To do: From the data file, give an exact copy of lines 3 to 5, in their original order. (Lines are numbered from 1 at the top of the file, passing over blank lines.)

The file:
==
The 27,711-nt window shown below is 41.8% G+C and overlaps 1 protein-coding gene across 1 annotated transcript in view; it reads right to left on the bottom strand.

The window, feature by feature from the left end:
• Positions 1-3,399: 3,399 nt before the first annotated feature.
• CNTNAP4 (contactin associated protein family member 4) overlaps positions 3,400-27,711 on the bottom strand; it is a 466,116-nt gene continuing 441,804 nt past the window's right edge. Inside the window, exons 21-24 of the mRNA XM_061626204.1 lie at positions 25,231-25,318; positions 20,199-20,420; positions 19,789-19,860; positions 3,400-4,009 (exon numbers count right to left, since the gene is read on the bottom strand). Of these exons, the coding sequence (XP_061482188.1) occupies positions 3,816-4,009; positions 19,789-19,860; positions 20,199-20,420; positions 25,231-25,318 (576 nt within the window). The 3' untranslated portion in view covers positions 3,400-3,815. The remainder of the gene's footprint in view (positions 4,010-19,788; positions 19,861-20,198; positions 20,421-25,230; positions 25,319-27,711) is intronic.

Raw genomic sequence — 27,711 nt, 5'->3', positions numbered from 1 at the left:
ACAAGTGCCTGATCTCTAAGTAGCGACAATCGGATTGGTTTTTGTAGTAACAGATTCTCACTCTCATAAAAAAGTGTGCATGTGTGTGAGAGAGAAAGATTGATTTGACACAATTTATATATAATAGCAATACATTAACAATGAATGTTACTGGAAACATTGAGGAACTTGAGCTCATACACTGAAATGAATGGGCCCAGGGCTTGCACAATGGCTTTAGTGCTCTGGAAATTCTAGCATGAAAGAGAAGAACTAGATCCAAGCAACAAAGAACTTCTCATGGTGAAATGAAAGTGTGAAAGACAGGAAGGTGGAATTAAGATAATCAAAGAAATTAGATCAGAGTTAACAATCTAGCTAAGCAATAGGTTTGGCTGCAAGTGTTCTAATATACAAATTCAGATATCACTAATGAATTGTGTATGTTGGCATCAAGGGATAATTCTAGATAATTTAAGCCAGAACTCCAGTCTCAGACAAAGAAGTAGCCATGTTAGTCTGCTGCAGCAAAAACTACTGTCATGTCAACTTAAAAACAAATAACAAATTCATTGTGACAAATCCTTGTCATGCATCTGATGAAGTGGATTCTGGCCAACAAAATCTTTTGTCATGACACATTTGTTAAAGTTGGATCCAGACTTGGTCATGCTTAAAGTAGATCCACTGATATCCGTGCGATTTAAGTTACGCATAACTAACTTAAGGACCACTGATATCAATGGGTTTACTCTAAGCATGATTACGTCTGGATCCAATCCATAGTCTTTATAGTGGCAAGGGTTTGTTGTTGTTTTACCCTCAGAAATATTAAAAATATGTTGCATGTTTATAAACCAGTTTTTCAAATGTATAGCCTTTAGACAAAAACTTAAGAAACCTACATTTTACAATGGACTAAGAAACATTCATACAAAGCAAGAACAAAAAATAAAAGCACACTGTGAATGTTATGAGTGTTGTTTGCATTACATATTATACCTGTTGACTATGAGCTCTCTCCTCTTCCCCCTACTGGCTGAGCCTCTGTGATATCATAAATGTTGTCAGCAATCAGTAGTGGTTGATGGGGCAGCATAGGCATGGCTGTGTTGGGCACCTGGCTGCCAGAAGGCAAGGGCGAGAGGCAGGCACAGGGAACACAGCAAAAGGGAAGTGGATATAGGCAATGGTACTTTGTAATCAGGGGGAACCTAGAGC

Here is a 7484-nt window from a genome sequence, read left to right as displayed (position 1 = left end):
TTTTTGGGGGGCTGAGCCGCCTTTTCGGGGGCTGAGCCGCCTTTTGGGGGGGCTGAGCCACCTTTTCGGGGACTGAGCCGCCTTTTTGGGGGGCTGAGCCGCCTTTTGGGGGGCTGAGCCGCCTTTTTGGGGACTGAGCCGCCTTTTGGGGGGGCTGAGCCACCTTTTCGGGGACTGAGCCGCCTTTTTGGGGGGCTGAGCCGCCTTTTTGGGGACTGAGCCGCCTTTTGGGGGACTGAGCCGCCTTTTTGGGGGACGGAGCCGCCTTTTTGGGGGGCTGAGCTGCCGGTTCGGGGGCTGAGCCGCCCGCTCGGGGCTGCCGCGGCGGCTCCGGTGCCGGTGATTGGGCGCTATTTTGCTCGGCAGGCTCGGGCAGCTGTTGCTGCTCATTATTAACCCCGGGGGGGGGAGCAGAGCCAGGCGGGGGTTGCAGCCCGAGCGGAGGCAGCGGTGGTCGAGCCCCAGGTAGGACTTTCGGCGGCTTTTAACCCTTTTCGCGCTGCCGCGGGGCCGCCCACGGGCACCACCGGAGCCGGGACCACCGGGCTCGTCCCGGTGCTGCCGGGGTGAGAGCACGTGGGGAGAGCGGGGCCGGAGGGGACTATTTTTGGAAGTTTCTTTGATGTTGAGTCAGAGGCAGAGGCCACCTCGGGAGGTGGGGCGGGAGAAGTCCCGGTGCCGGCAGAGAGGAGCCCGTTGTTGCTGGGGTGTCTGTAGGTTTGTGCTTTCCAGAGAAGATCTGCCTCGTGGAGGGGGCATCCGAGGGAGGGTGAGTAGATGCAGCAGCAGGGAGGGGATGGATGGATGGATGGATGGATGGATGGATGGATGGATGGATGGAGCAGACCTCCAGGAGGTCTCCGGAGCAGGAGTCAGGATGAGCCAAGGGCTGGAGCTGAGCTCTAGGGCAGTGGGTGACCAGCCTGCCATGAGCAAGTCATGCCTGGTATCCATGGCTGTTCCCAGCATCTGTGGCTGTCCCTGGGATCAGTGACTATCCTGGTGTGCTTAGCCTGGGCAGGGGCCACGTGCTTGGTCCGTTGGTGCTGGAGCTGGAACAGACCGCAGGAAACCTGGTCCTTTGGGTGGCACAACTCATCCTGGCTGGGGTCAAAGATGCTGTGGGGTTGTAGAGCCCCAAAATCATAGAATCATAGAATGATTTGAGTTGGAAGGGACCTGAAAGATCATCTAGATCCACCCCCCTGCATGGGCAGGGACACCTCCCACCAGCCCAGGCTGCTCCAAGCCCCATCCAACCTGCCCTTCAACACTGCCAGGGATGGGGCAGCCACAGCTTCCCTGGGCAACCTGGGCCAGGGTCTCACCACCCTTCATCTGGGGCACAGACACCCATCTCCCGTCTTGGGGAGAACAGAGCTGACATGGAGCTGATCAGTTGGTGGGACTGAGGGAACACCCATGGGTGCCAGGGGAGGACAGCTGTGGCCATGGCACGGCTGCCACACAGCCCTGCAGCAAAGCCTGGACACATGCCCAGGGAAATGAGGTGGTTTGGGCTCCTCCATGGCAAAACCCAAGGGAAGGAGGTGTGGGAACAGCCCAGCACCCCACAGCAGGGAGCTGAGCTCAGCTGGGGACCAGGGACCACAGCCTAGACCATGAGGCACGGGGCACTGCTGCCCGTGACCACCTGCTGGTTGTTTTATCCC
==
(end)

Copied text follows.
• Positions 1-3,399: 3,399 nt before the first annotated feature.
• CNTNAP4 (contactin associated protein family member 4) overlaps positions 3,400-27,711 on the bottom strand; it is a 466,116-nt gene continuing 441,804 nt past the window's right edge. Inside the window, exons 21-24 of the mRNA XM_061626204.1 lie at positions 25,231-25,318; positions 20,199-20,420; positions 19,789-19,860; positions 3,400-4,009 (exon numbers count right to left, since the gene is read on the bottom strand). Of these exons, the coding sequence (XP_061482188.1) occupies positions 3,816-4,009; positions 19,789-19,860; positions 20,199-20,420; positions 25,231-25,318 (576 nt within the window). The 3' untranslated portion in view covers positions 3,400-3,815. The remainder of the gene's footprint in view (positions 4,010-19,788; positions 19,861-20,198; positions 20,421-25,230; positions 25,319-27,711) is intronic.

Raw genomic sequence — 27,711 nt, 5'->3', positions numbered from 1 at the left: